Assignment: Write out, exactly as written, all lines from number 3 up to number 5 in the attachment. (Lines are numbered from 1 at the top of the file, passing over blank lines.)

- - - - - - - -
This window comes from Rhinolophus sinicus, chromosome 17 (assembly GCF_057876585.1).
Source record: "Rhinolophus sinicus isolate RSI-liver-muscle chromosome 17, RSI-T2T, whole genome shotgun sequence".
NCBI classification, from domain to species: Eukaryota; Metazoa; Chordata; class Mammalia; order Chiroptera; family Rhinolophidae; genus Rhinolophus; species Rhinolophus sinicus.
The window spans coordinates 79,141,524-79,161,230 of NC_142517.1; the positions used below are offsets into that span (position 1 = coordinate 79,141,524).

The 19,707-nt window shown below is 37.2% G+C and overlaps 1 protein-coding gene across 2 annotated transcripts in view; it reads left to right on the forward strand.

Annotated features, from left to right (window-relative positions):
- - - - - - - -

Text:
NCBI classification, from domain to species: Eukaryota; Metazoa; Chordata; class Mammalia; order Chiroptera; family Rhinolophidae; genus Rhinolophus; species Rhinolophus sinicus.
The window spans coordinates 79,141,524-79,161,230 of NC_142517.1; the positions used below are offsets into that span (position 1 = coordinate 79,141,524).

The 19,707-nt window shown below is 37.2% G+C and overlaps 1 protein-coding gene across 2 annotated transcripts in view; it reads left to right on the forward strand.